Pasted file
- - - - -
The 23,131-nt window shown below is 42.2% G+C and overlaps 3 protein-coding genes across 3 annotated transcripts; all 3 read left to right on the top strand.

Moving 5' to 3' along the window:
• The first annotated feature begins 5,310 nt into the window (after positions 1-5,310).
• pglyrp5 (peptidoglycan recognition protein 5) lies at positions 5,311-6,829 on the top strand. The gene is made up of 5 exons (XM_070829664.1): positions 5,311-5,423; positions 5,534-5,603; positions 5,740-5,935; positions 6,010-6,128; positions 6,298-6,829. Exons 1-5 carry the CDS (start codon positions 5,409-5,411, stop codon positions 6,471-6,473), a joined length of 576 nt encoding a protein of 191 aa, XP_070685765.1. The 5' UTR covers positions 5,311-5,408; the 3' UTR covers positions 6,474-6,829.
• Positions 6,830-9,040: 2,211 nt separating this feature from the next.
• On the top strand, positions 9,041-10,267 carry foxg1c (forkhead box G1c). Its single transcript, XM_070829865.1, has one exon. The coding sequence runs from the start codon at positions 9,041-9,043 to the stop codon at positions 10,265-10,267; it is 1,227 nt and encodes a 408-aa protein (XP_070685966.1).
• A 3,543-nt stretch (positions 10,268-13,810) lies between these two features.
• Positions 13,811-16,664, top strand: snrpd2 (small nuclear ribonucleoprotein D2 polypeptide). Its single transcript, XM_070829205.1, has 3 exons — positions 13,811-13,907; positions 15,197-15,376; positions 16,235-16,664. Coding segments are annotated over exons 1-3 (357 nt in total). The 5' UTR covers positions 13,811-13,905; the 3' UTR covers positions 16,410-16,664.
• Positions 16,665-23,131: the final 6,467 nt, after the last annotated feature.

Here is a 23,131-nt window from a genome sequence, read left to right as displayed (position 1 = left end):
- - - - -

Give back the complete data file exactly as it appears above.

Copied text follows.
The 23,131-nt window shown below is 42.2% G+C and overlaps 3 protein-coding genes across 3 annotated transcripts; all 3 read left to right on the top strand.

Moving 5' to 3' along the window:
• The first annotated feature begins 5,310 nt into the window (after positions 1-5,310).
• pglyrp5 (peptidoglycan recognition protein 5) lies at positions 5,311-6,829 on the top strand. The gene is made up of 5 exons (XM_070829664.1): positions 5,311-5,423; positions 5,534-5,603; positions 5,740-5,935; positions 6,010-6,128; positions 6,298-6,829. Exons 1-5 carry the CDS (start codon positions 5,409-5,411, stop codon positions 6,471-6,473), a joined length of 576 nt encoding a protein of 191 aa, XP_070685765.1. The 5' UTR covers positions 5,311-5,408; the 3' UTR covers positions 6,474-6,829.
• Positions 6,830-9,040: 2,211 nt separating this feature from the next.
• On the top strand, positions 9,041-10,267 carry foxg1c (forkhead box G1c). Its single transcript, XM_070829865.1, has one exon. The coding sequence runs from the start codon at positions 9,041-9,043 to the stop codon at positions 10,265-10,267; it is 1,227 nt and encodes a 408-aa protein (XP_070685966.1).
• A 3,543-nt stretch (positions 10,268-13,810) lies between these two features.
• Positions 13,811-16,664, top strand: snrpd2 (small nuclear ribonucleoprotein D2 polypeptide). Its single transcript, XM_070829205.1, has 3 exons — positions 13,811-13,907; positions 15,197-15,376; positions 16,235-16,664. Coding segments are annotated over exons 1-3 (357 nt in total). The 5' UTR covers positions 13,811-13,905; the 3' UTR covers positions 16,410-16,664.
• Positions 16,665-23,131: the final 6,467 nt, after the last annotated feature.

Here is a 23,131-nt window from a genome sequence, read left to right as displayed (position 1 = left end):